I cannot but think of the recent article by Prof. Robert T. Hodgson about the performance of wine judges on the American Association of Wine Economists website. The title of his paper was: “An Examination of Judge Reliability at a Major U.S. Wine Competition”.

My burning questions is: Are these findings as regards the reliability of wine judges from the USA also applicable to our Australian wine judges or to the Europeans? I am afraid that the most likely answer would be a “yes”.


And what were the main findings of Prof. Hodgson’s experiment? Well, we can conclude that wine judges were proven to be quite unreliable. Only about 10% of judges could judge wines consistently in the experiments, meaning that they were able to replicate their score within a single medal group. To put it another way: 90% of the judges were not able to come up with the same ranking for the same wine.

The implications of this are clear. The winner of a bronze medal might receive a different award (or indeed no award at all) in the same session by the same judges if the wine had been presented moments later or earlier. This is of course great news. If the costs of participating in wine competitions are low for you, just submit. Otherwise do not bother with these kinds of quality assessments. Just go with your clients: if they are happy and buy your wine why should you care what wine judges say about your product.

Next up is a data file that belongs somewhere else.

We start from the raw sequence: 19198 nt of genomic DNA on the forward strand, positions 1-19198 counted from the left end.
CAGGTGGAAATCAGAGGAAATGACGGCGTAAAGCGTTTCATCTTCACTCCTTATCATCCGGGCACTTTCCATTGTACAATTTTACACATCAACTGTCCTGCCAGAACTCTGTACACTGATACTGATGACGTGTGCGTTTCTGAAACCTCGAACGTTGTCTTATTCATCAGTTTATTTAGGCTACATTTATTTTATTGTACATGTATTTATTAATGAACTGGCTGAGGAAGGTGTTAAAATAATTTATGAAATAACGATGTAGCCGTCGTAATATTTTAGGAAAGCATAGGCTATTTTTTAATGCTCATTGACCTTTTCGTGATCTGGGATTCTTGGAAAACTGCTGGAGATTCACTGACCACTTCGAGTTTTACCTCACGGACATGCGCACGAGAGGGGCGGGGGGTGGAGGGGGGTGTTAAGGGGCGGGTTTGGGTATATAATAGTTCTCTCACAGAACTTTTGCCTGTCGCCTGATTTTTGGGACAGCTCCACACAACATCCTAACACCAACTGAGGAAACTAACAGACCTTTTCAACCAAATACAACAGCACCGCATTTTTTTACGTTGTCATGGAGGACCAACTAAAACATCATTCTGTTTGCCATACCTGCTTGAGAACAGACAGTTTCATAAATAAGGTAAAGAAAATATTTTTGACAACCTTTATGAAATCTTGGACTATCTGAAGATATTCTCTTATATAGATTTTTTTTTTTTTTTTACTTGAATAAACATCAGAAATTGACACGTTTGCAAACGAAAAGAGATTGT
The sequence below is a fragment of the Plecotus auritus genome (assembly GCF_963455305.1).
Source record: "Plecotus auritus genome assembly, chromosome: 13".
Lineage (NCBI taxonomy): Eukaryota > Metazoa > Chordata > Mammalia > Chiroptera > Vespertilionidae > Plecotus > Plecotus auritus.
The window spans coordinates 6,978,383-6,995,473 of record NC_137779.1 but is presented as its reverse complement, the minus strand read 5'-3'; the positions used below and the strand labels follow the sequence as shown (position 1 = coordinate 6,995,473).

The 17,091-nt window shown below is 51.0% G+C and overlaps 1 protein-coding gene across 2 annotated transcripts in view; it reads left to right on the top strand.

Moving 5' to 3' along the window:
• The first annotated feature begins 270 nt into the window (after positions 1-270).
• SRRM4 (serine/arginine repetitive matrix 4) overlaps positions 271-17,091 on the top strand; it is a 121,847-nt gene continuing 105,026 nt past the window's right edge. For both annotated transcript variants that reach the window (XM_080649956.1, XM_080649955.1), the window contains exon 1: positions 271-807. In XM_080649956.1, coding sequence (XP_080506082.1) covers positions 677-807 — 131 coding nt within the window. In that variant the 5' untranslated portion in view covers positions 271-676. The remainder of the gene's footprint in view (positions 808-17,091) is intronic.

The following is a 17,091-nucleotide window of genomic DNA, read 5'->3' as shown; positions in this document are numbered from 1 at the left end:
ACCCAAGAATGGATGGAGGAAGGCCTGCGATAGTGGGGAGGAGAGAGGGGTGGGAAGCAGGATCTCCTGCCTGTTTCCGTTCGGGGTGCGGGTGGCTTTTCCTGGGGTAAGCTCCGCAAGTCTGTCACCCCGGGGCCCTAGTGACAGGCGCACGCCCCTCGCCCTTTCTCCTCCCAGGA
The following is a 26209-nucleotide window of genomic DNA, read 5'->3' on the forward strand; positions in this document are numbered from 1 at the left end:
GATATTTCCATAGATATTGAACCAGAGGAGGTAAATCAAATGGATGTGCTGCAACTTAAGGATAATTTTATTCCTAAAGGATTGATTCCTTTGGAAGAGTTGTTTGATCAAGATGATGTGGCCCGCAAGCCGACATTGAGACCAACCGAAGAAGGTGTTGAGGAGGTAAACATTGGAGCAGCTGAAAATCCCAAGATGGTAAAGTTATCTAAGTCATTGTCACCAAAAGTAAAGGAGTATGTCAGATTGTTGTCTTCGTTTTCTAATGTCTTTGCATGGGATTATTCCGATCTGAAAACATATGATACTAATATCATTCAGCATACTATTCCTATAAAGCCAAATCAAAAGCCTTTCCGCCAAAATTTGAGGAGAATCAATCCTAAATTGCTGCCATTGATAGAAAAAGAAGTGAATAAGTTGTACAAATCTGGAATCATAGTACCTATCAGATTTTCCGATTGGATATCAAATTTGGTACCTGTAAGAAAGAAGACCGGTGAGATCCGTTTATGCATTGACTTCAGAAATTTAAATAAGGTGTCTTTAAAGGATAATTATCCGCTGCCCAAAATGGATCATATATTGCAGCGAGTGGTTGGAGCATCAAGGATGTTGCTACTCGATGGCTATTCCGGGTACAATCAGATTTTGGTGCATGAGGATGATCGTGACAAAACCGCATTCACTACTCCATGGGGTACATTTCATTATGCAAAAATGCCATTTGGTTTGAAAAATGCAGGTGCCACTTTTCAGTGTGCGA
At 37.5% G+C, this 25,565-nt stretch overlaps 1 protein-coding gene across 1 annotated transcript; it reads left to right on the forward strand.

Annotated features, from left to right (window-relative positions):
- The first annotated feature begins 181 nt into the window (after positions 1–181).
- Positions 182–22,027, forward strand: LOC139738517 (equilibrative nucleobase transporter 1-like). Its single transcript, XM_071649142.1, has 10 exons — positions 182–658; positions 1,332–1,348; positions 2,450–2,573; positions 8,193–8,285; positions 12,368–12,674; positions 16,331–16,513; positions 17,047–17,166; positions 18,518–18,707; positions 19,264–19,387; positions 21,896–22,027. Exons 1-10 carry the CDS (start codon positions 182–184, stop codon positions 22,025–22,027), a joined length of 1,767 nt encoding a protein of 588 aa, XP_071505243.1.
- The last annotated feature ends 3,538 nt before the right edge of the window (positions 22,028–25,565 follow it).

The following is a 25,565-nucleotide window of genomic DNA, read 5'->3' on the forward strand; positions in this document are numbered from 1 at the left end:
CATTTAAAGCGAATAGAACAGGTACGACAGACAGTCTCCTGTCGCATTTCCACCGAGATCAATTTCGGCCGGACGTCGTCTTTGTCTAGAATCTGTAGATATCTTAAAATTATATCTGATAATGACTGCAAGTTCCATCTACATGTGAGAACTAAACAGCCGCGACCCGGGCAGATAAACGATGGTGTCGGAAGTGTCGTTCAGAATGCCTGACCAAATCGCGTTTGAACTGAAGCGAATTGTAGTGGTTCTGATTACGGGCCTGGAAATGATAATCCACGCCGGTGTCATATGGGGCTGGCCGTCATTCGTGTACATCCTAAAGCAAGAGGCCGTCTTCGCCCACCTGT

An Examination of Judge Reliability at a major U.S. Wine Competition
Robert T. Hodgson
Journal of Wine Economics, Vol. 3, No. 2, 105-113


Wine-judge performance at a major wine competition has been analyzed from 2005 to 2008 using replicate samples. Each panel of four expert judges received a flight of 30 wines imbedded with triplicate samples poured from the same bottle. Between 65 and 70 judges were tested each year. About 10 percent of the judges were able to replicate their score within a single medal group. Another 10 percent, on occasion, scored the same wine Bronze to Gold. Judges tend to be more consistent in what they don’t like than what they do. An analysis of variance covering every panel over the study period indicates only about half of the panels presented awards based solely on wine quality. (JEL Classification: Q13, Q19)